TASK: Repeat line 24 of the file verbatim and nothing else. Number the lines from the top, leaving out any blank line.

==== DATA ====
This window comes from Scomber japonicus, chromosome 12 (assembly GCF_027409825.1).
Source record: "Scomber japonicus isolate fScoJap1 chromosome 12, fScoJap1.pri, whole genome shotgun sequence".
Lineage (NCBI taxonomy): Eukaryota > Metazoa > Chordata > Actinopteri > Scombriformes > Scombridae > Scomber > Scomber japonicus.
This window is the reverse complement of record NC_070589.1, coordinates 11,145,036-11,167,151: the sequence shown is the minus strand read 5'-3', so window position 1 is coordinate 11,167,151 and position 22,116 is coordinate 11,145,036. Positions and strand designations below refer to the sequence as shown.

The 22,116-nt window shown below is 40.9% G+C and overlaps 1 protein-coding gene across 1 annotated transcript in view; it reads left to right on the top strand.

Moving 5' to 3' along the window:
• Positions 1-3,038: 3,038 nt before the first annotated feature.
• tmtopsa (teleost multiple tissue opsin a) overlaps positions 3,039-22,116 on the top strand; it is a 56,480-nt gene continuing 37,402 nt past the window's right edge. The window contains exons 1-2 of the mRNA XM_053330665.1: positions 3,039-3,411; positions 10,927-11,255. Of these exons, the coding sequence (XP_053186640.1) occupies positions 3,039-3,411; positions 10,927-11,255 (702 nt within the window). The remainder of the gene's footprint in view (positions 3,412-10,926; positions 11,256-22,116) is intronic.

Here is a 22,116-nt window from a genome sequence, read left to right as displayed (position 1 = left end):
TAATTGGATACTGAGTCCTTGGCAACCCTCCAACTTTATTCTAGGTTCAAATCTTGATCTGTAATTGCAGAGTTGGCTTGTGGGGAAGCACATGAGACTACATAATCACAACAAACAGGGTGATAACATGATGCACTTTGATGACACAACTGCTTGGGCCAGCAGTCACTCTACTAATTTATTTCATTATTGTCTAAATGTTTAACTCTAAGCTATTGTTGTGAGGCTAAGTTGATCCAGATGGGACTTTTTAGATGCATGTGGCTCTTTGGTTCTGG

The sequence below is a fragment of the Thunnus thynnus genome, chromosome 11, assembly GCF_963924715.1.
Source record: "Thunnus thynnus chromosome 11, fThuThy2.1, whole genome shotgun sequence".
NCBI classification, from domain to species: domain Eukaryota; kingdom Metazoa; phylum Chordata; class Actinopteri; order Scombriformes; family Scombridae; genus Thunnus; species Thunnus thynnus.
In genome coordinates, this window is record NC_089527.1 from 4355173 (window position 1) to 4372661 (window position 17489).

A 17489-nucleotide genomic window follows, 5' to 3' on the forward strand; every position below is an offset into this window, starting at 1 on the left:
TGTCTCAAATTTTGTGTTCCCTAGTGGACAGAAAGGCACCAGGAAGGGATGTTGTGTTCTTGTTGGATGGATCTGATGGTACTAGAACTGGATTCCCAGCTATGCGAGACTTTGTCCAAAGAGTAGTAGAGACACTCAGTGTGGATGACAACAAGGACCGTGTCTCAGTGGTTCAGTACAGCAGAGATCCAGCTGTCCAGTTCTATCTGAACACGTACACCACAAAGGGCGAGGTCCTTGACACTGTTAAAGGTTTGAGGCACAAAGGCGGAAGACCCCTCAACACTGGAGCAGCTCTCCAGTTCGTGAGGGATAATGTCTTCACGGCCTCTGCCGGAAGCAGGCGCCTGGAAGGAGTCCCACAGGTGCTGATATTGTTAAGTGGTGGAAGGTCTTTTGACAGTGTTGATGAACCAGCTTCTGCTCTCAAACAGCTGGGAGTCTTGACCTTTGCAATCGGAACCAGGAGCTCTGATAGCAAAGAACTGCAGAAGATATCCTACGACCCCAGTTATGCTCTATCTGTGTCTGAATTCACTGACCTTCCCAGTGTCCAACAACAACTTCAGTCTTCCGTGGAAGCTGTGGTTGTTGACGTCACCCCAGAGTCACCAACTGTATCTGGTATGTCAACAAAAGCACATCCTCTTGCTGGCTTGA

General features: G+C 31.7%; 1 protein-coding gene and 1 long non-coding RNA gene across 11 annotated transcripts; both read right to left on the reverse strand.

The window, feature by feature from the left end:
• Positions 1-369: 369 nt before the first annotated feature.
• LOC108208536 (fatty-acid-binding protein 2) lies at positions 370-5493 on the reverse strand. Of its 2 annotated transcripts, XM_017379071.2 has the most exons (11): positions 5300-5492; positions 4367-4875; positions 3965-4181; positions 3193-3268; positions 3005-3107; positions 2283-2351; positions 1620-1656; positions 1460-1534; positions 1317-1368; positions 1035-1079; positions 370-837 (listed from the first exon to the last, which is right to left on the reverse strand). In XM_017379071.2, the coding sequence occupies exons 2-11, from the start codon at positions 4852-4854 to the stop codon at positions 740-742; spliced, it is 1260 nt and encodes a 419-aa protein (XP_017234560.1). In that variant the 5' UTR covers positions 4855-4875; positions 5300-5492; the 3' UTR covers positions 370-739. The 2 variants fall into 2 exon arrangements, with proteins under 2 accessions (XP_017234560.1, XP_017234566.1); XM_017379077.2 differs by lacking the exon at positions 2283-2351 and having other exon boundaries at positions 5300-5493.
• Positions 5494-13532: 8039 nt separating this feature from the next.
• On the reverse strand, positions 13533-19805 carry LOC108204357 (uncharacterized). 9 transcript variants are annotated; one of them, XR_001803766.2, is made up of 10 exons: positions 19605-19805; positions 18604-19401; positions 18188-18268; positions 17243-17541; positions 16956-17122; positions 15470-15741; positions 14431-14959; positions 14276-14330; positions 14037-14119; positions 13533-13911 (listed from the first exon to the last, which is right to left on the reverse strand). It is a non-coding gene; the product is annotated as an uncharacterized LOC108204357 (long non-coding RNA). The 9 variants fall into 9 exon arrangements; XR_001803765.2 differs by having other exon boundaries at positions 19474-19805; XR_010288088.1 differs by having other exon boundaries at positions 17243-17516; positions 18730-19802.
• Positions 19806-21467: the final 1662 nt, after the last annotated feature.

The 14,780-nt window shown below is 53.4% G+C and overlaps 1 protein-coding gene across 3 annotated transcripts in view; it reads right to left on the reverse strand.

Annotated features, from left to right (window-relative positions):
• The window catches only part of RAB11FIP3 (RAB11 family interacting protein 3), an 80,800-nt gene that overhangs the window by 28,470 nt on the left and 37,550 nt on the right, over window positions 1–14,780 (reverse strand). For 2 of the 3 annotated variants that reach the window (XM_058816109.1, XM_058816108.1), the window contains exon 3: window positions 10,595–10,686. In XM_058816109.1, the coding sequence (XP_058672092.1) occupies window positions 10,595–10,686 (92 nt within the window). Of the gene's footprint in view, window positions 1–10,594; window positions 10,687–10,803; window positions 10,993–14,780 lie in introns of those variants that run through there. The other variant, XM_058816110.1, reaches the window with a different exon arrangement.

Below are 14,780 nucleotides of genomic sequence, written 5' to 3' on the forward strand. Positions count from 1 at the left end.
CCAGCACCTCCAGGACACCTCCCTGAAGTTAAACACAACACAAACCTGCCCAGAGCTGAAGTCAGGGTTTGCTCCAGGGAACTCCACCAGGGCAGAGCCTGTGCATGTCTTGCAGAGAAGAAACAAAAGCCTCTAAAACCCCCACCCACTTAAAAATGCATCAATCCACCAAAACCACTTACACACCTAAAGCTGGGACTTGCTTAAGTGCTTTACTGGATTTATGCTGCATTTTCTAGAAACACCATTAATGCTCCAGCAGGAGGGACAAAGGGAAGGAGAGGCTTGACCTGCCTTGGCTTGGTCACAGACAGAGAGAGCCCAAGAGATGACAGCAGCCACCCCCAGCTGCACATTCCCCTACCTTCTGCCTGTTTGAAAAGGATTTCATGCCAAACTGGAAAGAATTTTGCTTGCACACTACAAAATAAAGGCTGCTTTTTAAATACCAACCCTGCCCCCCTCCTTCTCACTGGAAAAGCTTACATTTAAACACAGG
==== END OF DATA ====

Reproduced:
The 14,780-nt window shown below is 53.4% G+C and overlaps 1 protein-coding gene across 3 annotated transcripts in view; it reads right to left on the reverse strand.